Federal Science Agencies Launch New Policies to Root Out ‘Pervasive Culture of Sexual Harassment’

NIH Director Francis Collins said: "The entire biomedical research community must work together to put an end to sexual harassment in science." NIH Director Francis Collins said: "The entire biomedical research community must work together to put an end to sexual harassment in science." Sait Serkan Gurbuz/AP file photo

Two of the primary science-focused agencies in the federal government have revamped their sexual harassment policies in response to findings of widespread problems in the community and are working together for further changes to rid themselves of the “pervasive culture of sexual harassment” in the field.

The National Science Foundation’s new policy will require all grantees to accept as a term of their award to report any findings of sexual harassment to the agency. NSF said it would not tolerate any sexual misconduct either within the agency or at any awardee organizations, field sites or “anywhere NSF-funded science and education is conducted.” The agency will post the final rule on Friday and it will go into effect on Oct. 21. It follows a proposed rule issued in February that received more than 200 comments.

Any organization receiving an award or award adjustment after that date will have to notify NSF following any finding of sexual harassment within 10 days. The agency will then consider the safety of those working on the award, the impact to the activity, the advancement of taxpayer dollars and science, and whether the awardee has taken sufficient action to ensure the project can continue its progress. NSF may then decide to remove the technical director on the award, reduce the award amount, suspend the project or terminate it entirely.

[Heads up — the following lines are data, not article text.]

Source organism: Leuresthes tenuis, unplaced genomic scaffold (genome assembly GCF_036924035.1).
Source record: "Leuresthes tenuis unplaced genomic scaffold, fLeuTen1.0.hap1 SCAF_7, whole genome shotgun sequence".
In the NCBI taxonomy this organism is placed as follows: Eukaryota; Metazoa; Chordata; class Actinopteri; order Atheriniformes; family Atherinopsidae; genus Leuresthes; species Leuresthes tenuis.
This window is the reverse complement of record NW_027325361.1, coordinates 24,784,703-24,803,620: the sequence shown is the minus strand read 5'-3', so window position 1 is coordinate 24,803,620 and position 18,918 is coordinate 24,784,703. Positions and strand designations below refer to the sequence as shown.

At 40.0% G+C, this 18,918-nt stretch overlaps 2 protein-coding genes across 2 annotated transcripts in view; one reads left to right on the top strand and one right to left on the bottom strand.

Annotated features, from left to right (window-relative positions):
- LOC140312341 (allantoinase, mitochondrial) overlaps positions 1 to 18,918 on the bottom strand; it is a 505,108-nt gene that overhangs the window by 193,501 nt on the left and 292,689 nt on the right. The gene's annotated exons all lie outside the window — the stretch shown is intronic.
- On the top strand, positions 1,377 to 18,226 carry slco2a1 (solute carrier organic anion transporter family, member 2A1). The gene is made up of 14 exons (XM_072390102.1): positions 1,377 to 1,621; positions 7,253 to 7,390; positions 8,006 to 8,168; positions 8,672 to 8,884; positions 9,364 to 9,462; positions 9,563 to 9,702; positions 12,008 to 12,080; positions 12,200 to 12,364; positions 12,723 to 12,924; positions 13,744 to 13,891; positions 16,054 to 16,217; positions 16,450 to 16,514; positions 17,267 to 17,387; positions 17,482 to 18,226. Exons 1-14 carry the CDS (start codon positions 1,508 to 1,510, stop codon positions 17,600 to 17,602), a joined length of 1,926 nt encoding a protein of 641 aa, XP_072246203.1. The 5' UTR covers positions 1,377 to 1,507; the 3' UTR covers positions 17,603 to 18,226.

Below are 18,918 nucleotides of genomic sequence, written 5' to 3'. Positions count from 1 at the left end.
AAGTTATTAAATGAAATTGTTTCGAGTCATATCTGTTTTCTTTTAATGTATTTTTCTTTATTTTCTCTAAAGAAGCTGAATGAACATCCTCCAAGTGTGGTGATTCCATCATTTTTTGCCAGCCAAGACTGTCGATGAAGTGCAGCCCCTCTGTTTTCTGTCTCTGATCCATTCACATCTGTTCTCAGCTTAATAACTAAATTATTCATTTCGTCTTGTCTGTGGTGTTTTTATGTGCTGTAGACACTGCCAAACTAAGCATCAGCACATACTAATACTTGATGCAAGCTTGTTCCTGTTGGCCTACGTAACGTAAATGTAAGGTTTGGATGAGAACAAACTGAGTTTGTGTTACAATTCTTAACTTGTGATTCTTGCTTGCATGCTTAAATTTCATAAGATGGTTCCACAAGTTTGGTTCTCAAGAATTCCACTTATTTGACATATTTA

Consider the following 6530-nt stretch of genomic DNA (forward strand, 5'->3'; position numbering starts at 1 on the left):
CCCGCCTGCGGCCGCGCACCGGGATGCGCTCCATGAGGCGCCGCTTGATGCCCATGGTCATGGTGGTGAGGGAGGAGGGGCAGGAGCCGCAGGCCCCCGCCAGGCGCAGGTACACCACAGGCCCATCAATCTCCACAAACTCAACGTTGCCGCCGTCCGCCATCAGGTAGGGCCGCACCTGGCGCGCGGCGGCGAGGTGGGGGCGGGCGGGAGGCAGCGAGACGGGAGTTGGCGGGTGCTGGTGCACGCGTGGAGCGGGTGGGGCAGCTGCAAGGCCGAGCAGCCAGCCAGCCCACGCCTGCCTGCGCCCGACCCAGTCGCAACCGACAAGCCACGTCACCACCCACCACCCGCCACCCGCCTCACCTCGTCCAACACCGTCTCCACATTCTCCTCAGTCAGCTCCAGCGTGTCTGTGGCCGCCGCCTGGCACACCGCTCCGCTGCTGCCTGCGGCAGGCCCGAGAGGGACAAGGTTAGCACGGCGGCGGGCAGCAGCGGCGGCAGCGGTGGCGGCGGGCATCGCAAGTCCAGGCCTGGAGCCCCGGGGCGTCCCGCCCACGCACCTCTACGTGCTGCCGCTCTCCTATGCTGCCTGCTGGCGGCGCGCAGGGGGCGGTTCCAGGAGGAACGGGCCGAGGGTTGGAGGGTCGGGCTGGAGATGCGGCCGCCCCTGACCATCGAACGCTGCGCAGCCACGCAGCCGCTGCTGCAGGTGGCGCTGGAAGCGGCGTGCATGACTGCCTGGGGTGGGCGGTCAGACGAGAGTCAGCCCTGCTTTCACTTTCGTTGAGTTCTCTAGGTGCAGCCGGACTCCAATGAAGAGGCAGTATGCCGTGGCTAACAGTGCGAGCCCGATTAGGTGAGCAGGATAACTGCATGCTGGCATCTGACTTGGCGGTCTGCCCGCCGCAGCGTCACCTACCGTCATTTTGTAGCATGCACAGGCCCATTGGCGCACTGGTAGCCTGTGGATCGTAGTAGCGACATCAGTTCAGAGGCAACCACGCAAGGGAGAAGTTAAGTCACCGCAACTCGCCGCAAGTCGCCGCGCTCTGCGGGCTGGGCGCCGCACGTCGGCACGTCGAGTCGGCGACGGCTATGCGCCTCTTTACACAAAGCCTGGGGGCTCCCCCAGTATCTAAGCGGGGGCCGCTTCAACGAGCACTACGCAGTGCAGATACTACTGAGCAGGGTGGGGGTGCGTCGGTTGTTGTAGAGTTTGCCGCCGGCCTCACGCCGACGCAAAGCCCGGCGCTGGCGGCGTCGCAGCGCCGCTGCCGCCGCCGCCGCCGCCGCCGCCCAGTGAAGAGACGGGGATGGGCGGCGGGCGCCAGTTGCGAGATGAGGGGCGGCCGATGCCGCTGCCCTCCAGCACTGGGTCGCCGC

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The new policy recognizes that “at times, the scientific community has not sufficiently protected all of its members,” said NSF Director France Córdova. “For the good of the U.S. science and engineering enterprise, this neglect must end.” The policy is intended to give people “tools to make harassment stop without disturbing others' careers and lives.”

Francis Collins, director of the National Institutes of Health, said different legal constraints that apply to his agency prevented it from making the same changes as NSF. Still, the agency on Thursday posted to the Federal Register an update to its sexual harassment policy. It promised to take “timely and appropriate action” against any employee found to be in violation of the policy, saying the update would “increase transparency and consistency” into how it handles allegations of harassment.

It also clarified that “romantic and/or sexual” relationships between coworkers, especially those in which one employee holds power over another, may not be appropriate and are “strongly discouraged.” Any such relationship must be disclosed to the agency.

While it was not yet including it as a condition of receiving NIH funds, Collins said he was hopeful the new policy would make clear to grantees that they should “have in place rigorous policies and related procedures for their employees, contractors, trainees, and fellows who engage in agency-funded activities.” NIH will also form an advisory committee of both its own employees and outside leaders in the science community to guide the agency’s future decision-making on the issue.

Collins said he and Córdova, who serve as co-chairmen of the White House’s National Science and Technology Council, would soon use that platform to issue “uniform measures across the government that would be most effective in changing the pervasive culture of sexual harassment in science.”

“The entire biomedical research community must work together to put an end to sexual harassment in science,” Collins said. “I know I can count on the NIH and our extramural community to work together to meet this challenge.”

Earlier this year, the House Science, Space and Technology Committee held a hearing titled “A Review of Sexual Harassment and Misconduct in Science,” at which an NSF official testified along with several women in the scientific community. Lawmakers noted longstanding problems with sexual misconduct in the field and implored agencies not to provide any federal funding to researchers who engage in inappropriate behavior.

Several agencies have taken on sexual harassment in recent years following high-profile scandals. The Interior Department and Federal Emergency Management Agency both announced new policies during the Trump administration following what they identified as systemic cultural problems.

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